BOOK REVIEW: My Hundred Lovers (Susan Johnson, A&U)

You may know of Susan Johnson for her brave memoir of motherhood, A Better Woman, or her novel about writer Charmian Clift, The Broken Book, among other titles. Her seventh novel, My Hundred Lovers, opens with a woman in middle age who is feeling overpowered by memories. Passages about her relationships and human connections are interspersed with vignettes recalling the joy of different sensory experiences. Amid passion, despair and humour, the fallible-yet-likeable Deborah provokes sympathy as she realises the untruth of romantic love. Johnson reminds us of the inherent sensuality of all kinds of experiences, from patting a dog to wearing a dress, taking a bath and eating gelati. Deborah’s erotic encounters do not dominate the plot, demonstrating there is much more to a sensual existence than sex, and much romance to be found in life. Expected to attract a mostly female audience, this rich and meaningful novel deserves a broad readership. It is easily readable and poetic; Johnson’s gift for language delights and some of her descriptions are to be savoured. With much of the novel set in France, it may also appeal to those with a penchant for the Gallic. I found My Hundred Lovers uplifting, due to its sumptuous language, and the mirror it shines on the beauty and intrinsic preciousness of life.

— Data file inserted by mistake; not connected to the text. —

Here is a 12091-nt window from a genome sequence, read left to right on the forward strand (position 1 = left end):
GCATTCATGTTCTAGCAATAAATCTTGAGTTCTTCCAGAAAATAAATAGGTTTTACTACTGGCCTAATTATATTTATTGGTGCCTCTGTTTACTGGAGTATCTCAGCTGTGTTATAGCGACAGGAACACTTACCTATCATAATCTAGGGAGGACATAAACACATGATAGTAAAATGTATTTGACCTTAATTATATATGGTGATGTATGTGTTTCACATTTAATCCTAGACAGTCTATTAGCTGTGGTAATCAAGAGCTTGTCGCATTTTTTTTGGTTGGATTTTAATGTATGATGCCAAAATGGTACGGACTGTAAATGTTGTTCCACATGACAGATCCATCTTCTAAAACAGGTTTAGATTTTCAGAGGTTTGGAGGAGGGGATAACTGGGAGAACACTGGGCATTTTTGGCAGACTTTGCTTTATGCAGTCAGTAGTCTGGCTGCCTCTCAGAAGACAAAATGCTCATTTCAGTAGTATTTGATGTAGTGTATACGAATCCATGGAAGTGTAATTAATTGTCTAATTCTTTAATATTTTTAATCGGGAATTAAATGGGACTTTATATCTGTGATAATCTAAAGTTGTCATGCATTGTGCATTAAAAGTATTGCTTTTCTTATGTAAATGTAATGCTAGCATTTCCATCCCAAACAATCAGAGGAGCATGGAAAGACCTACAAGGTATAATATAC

Joanne Shiells is a former retail book buyer and editor of Bookseller+Publisher. Read the interview with Susan Johnson here. This review first appeared in the April/May issue of Bookseller+Publisher Magazine.

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